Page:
“I want you to take back inside yourself,
At least an impression, if you do not write it,
As a pilgrim’s staff is brought back wreathed with palm.” (76-78)

Beatrice is saying here that the knowledge which the Tree has to offer is now within humanity, or a human, who as a messenger of the divine, guided by Divine Faith or Wisdom, which Beatrice represents, has received the “correct impression” which exists only when it is shared. Dante responds:

“”And I: ‘In this same way as wax under a seal.
So that figures stamped on it do not change,
My brain has now been marked by you.” (79-81)

Dante says that he understands what he must, and yet just after this he admits to the fact that most of Beatrice’s words “fly so far beyond what I can see.” Beatrice then spends several lines reminding the pilgrim of three potential reasons why: 1) he has followed the way of materialism which cannot understanding eternal things, naturally, because material things are constantly in flux and changing. “You cannot step in the same river twice,” as it were. The second reason 2) is that the pilgrim has just drunk from the River Lethe, and therefore he may well have forgotten words based on the forgetfulness which Lethe causes, and 3) perhaps his will was not correctly employed, and therefore, like a poor student, his attention wandered, and in so wandering he became lost.

The pilgrim then observes the two, now one, group of virtues in front of the two rivers issuing from one source. The principle of unity of opposites is here strongly reconciled. In seeing the truth, that which appeared different, is actually one. The Tigris and Euphrates, the Rivers Lethe and Eunoe, good and evil, human and god, and church and state. All are seen as differing aspects of that which is really and truly one. So though Lethe causes one to forget sin, and though Eunoe causes one to remember virtue, “the way down is the way up”, and it turns out that they find their sources in the same, single truth, and that which causes forgetfulness also causes one to remember, depending on how one engages with it. Such it is with all seeming dualities which are at once their opposites.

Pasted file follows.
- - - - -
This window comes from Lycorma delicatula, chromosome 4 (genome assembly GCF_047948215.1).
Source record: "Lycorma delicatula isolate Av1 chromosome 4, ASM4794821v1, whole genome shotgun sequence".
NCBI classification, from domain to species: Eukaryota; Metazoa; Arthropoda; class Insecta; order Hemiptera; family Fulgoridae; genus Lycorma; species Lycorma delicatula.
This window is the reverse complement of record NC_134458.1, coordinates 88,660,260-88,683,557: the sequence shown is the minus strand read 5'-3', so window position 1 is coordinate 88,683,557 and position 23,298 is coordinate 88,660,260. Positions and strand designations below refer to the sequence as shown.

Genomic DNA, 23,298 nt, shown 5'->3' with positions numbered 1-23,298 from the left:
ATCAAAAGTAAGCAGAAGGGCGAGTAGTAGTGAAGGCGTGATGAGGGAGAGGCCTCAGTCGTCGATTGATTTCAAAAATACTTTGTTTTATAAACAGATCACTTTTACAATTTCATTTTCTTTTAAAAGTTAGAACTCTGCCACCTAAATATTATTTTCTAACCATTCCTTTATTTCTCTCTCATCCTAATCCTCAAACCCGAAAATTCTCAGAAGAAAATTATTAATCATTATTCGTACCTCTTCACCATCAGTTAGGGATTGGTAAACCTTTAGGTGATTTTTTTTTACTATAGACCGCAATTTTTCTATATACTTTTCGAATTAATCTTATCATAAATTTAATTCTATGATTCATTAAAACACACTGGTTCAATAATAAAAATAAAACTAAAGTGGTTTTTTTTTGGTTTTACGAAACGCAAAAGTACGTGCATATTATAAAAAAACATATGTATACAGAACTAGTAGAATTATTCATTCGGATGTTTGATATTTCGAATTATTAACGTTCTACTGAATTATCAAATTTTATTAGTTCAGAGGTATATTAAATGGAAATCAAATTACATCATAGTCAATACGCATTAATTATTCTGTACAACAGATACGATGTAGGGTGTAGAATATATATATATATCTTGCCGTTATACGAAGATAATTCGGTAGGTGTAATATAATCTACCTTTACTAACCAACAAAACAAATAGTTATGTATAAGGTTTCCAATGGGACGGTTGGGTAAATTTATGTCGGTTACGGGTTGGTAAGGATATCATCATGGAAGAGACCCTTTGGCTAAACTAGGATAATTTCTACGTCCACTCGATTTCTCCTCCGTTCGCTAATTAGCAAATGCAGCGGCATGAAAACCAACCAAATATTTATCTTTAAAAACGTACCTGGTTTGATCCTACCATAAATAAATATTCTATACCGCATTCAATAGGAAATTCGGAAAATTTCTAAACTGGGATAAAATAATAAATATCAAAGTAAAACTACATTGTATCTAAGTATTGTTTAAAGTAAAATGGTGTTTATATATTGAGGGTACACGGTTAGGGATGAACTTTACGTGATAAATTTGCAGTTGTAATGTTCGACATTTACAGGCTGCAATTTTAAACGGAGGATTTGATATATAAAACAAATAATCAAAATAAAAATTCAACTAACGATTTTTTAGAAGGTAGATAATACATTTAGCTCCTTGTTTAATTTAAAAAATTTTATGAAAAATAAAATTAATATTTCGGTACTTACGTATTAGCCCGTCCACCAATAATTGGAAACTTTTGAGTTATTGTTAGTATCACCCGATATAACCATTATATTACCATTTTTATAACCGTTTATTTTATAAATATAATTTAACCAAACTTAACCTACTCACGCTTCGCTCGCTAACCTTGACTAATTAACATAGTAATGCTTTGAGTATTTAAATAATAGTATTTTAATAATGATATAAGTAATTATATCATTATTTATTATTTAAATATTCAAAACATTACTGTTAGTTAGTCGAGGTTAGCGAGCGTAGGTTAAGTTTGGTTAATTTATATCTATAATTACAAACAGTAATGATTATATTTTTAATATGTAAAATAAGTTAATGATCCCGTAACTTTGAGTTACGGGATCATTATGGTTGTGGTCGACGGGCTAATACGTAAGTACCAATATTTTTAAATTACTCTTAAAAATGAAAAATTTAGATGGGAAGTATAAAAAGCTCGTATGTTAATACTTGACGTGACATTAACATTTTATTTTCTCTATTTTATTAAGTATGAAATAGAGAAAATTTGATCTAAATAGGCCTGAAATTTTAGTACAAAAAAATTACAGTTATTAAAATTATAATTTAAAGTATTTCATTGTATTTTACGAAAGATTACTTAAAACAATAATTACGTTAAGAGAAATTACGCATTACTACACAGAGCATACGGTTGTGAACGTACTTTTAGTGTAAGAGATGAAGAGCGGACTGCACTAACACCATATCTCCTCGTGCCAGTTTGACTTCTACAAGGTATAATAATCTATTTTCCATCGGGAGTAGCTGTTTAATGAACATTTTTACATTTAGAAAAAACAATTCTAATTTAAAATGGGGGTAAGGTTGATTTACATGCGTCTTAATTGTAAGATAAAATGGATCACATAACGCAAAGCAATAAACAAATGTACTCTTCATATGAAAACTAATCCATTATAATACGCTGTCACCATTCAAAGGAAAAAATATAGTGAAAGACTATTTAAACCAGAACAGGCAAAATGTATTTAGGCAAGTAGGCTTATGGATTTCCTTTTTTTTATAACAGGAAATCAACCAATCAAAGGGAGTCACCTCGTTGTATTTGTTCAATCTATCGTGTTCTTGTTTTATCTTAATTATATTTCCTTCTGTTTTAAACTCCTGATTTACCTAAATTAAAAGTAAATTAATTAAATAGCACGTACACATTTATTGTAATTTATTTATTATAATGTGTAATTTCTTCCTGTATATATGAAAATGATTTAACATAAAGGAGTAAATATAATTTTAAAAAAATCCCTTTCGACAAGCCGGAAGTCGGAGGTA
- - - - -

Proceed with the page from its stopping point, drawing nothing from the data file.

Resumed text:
Under the guidance of Matilda, the pilgrim then drinks from Eunoe and:

“I came back from that most sacred of streams,
Made afresh, as new trees are renewed
With their new foliage, and so I was

Clear and ready to go up to the stars.” (142-145)

Therefore, just as the Tree of Knowledge was rejuvenated when the Divine rejoined it through the church/chariot, and the leaves sprang out in beautiful crimson hue, so does the pilgrim, when rejoined to the knowledge of the divine, or the truth, and freed from the tension of opposites, himself become renewed, and share his own crimson leaves by giving us the shining and illuminating pages before us, from which we receive the very same gift he was given, so long as we empty ourselves of our own prejudices, and shame, and fear, and instead of trying to grasp, and take it, we hold our hands open in order both to give and receive, and to join in the eternal connection which is always and forever eternally present. For does one remember one’s own good deeds through drinking from Eunoe, or does Eunoe simply show one all good deeds ever done, like a string of illuminated texts, great books even, which in one emptying one’s self of prejudice, one then finds one’s self filled with that which is great and excellent and everlasting and ready to share instead.

Psalm 82:6: “I said, ‘You are “gods”; you are all sons of the Most High.”

John 10:34: “Jesus answered them, “Is it not written in your Law, ‘I have said you are “gods”‘?”

 

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6 thoughts on “The Grand Finale of Dante’s Purgatorio

  1. Who is the author of this blog? I love the analyses and want to quote some of the insights, but I can’t find the author’s name anywhere!

    Liked by 1 person

      1. Good to meet you Alexander. Very insightful and well-written blog, well done! I just found the “about”-page as well. Intrigued by the idea of perennial philosophy and Great Books. All the best moving forward!

        Liked by 1 person